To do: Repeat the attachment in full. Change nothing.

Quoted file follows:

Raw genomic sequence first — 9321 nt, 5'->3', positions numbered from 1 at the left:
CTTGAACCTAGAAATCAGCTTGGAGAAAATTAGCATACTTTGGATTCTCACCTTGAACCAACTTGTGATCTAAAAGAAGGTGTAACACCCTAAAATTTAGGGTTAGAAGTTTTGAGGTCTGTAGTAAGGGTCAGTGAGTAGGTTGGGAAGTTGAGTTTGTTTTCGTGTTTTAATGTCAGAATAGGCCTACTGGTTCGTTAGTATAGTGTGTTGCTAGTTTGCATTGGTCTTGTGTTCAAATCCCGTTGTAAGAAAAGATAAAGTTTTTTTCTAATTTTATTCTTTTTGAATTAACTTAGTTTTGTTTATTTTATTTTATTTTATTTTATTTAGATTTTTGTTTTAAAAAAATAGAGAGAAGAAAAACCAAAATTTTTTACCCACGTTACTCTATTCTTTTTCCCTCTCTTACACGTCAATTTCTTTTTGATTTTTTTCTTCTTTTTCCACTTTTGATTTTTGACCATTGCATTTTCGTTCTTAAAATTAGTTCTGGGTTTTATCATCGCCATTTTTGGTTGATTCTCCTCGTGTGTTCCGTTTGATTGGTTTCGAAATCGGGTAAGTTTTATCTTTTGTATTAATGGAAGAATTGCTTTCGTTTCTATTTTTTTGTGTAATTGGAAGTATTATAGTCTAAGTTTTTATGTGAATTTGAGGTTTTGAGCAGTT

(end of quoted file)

Raw genomic sequence first — 9321 nt, 5'->3', positions numbered from 1 at the left:
CTTGAACCTAGAAATCAGCTTGGAGAAAATTAGCATACTTTGGATTCTCACCTTGAACCAACTTGTGATCTAAAAGAAGGTGTAACACCCTAAAATTTAGGGTTAGAAGTTTTGAGGTCTGTAGTAAGGGTCAGTGAGTAGGTTGGGAAGTTGAGTTTGTTTTCGTGTTTTAATGTCAGAATAGGCCTACTGGTTCGTTAGTATAGTGTGTTGCTAGTTTGCATTGGTCTTGTGTTCAAATCCCGTTGTAAGAAAAGATAAAGTTTTTTTCTAATTTTATTCTTTTTGAATTAACTTAGTTTTGTTTATTTTATTTTATTTTATTTTATTTAGATTTTTGTTTTAAAAAAATAGAGAGAAGAAAAACCAAAATTTTTTACCCACGTTACTCTATTCTTTTTCCCTCTCTTACACGTCAATTTCTTTTTGATTTTTTTCTTCTTTTTCCACTTTTGATTTTTGACCATTGCATTTTCGTTCTTAAAATTAGTTCTGGGTTTTATCATCGCCATTTTTGGTTGATTCTCCTCGTGTGTTCCGTTTGATTGGTTTCGAAATCGGGTAAGTTTTATCTTTTGTATTAATGGAAGAATTGCTTTCGTTTCTATTTTTTTGTGTAATTGGAAGTATTATAGTCTAAGTTTTTATGTGAATTTGAGGTTTTGAGCAGTT